DRM, Steam and Lord of the Rings

15 November 2018

I am not a big fan of Digital Rights Management. It tends to force a “service” on consumers looking for a product. A service that provides no benefit to the consumer, but makes them depend more on the provider. It is anti-competitive and anti-consumer.

There is much more I want to say about DRM, piracy and copyright laws, but a quote that very well sum up my thoughts on the matter comes from Gabe Newell, founder of Valve. (Note that Valve’s Steam is itself a DRM solution, but Newell’s ideas are sound nonetheless.)

In general, we think there is a fundamental misconception about piracy. Piracy is almost always a service problem and not a pricing problem. For example, if a pirate offers a product anywhere in the world, 24 x 7, purchasable from the convenience of your personal computer, and the legal provider says the product is region-locked, will come to your country 3 months after the US release, and can only be purchased at a brick and mortar store, then the pirate’s service is more valuable. Most DRM solutions diminish the value of the product by either directly restricting a customers use or by creating uncertainty.

Our goal is to create greater service value than pirates, and this has been successful enough for us that piracy is basically a non-issue for our company. For example, prior to entering the Russian market, we were told that Russia was a waste of time because everyone would pirate our products. Russia is now about to become our largest market in Europe.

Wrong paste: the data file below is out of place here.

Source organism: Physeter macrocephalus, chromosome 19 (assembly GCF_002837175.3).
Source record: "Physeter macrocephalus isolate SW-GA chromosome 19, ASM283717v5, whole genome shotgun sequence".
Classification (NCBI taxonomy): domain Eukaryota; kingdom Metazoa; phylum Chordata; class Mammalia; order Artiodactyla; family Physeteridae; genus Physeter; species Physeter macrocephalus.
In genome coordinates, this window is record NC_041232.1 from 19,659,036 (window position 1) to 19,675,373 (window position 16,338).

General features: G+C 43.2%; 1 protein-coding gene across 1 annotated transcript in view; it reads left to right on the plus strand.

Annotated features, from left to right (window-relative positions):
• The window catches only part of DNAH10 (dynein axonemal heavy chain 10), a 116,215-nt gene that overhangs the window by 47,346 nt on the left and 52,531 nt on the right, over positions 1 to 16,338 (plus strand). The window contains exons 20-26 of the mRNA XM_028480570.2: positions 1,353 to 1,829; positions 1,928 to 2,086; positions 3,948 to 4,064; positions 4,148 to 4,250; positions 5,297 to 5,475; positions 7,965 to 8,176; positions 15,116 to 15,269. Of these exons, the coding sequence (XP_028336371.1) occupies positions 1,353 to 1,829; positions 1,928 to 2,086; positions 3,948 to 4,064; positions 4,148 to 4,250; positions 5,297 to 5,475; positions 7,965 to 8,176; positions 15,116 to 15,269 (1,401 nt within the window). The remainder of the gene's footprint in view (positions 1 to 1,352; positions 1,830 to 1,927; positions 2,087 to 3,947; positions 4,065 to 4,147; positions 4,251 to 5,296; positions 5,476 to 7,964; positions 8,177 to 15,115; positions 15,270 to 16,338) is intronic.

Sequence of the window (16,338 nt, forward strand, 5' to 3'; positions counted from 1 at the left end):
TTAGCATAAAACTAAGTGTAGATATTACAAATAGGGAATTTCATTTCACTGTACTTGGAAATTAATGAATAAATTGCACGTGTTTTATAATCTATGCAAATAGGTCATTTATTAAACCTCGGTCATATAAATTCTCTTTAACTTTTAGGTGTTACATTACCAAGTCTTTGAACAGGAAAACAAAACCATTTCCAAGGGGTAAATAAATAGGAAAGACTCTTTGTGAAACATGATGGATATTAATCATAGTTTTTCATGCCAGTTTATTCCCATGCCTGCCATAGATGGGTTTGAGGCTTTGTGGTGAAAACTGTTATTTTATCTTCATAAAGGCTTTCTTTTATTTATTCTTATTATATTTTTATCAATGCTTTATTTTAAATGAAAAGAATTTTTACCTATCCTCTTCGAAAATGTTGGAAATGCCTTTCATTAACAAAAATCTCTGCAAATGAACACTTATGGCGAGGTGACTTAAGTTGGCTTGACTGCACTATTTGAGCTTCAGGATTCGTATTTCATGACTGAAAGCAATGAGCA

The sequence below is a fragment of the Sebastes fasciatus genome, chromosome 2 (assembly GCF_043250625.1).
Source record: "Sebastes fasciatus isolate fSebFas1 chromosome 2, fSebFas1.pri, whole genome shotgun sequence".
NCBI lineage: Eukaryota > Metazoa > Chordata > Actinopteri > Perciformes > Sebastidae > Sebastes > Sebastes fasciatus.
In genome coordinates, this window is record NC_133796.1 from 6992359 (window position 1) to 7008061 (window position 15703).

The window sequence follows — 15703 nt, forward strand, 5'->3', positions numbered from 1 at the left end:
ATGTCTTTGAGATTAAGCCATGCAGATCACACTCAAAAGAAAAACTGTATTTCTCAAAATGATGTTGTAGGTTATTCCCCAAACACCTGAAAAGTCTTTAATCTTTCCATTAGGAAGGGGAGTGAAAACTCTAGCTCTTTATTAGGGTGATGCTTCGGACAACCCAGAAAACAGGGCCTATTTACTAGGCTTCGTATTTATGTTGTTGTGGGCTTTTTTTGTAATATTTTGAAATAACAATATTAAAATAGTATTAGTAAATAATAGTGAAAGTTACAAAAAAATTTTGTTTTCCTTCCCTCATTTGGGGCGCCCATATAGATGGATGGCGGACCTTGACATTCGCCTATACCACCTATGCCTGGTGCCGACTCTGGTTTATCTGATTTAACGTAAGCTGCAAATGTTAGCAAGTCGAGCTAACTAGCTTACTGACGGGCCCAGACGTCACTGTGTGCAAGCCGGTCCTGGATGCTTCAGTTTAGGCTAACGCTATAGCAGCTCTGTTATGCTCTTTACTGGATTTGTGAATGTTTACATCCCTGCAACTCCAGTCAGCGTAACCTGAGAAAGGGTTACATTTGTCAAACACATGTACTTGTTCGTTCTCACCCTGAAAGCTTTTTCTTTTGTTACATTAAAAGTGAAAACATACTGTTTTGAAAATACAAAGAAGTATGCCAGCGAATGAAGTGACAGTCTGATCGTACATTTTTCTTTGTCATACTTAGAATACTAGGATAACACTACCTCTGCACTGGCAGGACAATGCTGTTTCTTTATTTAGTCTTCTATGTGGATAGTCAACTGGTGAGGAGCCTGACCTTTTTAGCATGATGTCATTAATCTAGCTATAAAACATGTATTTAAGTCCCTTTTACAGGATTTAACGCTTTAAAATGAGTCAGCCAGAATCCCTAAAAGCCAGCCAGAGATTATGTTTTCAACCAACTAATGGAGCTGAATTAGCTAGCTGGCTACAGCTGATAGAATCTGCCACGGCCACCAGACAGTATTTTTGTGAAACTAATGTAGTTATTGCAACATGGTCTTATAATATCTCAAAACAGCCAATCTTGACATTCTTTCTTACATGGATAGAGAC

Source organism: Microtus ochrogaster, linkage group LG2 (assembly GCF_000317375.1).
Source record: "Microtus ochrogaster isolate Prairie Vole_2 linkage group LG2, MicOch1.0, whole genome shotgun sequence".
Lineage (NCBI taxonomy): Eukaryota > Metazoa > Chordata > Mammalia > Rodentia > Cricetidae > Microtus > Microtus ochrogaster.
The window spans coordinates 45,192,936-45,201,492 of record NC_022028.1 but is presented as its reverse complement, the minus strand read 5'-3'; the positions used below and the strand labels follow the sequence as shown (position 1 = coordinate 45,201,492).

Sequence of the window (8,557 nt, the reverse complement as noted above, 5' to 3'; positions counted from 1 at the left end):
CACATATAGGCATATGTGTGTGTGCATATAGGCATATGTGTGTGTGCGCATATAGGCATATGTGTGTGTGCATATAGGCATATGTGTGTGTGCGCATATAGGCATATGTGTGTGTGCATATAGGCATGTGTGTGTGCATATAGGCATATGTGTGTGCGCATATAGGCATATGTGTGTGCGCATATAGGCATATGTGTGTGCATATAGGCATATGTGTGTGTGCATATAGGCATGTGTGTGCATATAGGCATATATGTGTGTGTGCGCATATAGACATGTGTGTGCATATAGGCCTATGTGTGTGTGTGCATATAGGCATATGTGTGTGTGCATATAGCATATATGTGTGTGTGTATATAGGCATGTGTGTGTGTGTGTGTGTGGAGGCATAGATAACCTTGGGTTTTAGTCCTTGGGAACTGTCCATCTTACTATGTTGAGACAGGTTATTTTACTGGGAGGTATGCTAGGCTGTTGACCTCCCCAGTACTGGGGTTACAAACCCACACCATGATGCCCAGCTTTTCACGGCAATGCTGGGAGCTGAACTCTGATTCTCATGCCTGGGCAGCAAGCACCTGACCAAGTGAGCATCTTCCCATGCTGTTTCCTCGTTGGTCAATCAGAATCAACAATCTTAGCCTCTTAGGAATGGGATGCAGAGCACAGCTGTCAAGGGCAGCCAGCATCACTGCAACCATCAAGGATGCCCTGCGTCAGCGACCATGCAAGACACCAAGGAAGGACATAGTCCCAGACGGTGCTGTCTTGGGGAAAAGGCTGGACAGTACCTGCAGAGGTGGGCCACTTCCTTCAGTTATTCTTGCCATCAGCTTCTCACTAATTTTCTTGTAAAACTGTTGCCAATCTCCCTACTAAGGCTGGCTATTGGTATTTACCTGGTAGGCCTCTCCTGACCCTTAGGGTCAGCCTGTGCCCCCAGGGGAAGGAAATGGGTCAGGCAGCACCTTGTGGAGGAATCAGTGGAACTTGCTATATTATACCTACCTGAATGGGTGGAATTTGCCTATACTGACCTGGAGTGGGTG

Gabe Newell

One example of this is that I, as a Lord of the Rings fan, have long wanted to buy the full film set. Unfortunately, I have not been able to.

I could order the Bluray or DVD set, but that would be incredibly inconvenient since they split each film over multiple disks which would require you to change disk mid-film. This also assumes I am using a device with a disk reader, which usually I am not.

Perhaps I could insert each disk once, copy the contents to my hard drive, append the different parts in a video editor and just watch it from there later on? Nope, because most disk formats are going to be DRM protected. I could probably break it somehow, but circumventing DRM is illegal. This despite the fact that Sweden (along with many European countries) enforce a fee on storage devices in exchange for allowing private copies of media.

I am not going to stream the films, because I do not want to subscribe to a service. I want to buy my favourite movies. I want to buy the right to have plain video files of these movies on my computer. I want to pay for them once, and then watch them whenever I want to, wherever I want to.

And so, I keep just not watching those films very much. I don’t pay anyone anything, because somehow no one sells what I want.

(And just to Warner Brothers: if you want some free money by selling the LOTR+Hobbit movies in a format that isn’t ridiculous, get in touch and I’ll set you up with something for that. It’s not difficult.)